Alexey organized a team of Russian-speaking youth to go door-to-door in the area, and the residents started opening their doors to receive help. Many were in urgent need of refills on their prescription medications. Alexey and his team had to find a secure location to drop off necessities such as cleaning supplies, baby food, and meals with bottles of water because people have stolen items left in unsecured locations. This week, MSNY coordinated efforts with a church in Albany. This church drove in a sixteen-foot truck filled with supplies, and convened there with a van full of MSNY volunteers so they could distribute supplies and canvass buildings. They still need volunteers for this kind of work.

Reaching the flooded Red Hook neighborhood in Brooklyn

Daniel and Irina Edelstein, residents of Brooklyn, trekked down to volunteer in Red Hook along with many young professionals because it was the closest place to help. With the gas shortage, they’re unable to fill their car tanks to travel any further. Red Hook, the seaside Brooklyn neighborhood, was hit hard by the hurricane. Their roads flooded up to six feet deep, washing away cars everywhere.  The hurricane’s surge swept through the
 development and dumped New York Harbor into the basements of buildings, flooding boilers and electrical rooms. All of this combined made recovery slow and arduous. Like residents of lower Manhattan and other areas, they spent days living in a “Dark Zone.”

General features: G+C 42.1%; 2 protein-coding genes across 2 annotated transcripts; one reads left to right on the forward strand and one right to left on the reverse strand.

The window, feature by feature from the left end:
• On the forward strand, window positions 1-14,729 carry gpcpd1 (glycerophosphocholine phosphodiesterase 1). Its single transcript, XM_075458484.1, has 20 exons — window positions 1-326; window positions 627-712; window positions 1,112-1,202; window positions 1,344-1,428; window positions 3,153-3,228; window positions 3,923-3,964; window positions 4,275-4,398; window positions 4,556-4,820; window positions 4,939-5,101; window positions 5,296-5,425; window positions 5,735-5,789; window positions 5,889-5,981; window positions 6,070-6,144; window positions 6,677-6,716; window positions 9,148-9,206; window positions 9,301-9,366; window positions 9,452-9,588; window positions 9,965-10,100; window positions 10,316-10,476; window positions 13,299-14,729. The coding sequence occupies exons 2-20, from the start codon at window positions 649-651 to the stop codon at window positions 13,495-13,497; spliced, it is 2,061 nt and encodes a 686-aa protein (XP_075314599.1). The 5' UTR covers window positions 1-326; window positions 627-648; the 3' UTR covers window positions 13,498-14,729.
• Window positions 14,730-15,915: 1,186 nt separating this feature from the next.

The National Guard and FEMA established a communications center there, but they rely on Red Hook Initiative, a community organization, for hands-on help. A volunteer described one shelter as “a madhouse,” where 500 people lined up for basic supplies one day. Most of the people were from the nearby projects. The poor were affected, and also young professionals and small-business owners whose homes and businesses went under water. Two sisters, who owned a bakery that flooded, don’t know how much their insurance will cover.

__People were cold and hungry and had a tired expression on their faces. “They all wanted to survive,” Jalin said.

Daniel and Irina served on a cleaning crew for six hours, helping a couple in their fifties clean out a flooded basement, backyard, and garage. Since space is valuable in New York, the basement served as their living room, dining room, and kitchen. The wife, a choreographer, tried to hold back her emotions as they removed valuables from their home, including antique furniture that had been destroyed by contaminated flood waters. A few days later, while volunteering at a shelter for elderly and mentally-ill evacuees, Irina met a couple who will celebrate their seventieth-wedding anniversary next year. They’re both holocaust survivors and they walked down twenty-two stories to be evacuated. “The craziest thing is that they are grandparents of my friend’s husband!” Irina said.

Jalin Liu and Julliard students volunteer in the Lower East Side of Manhattan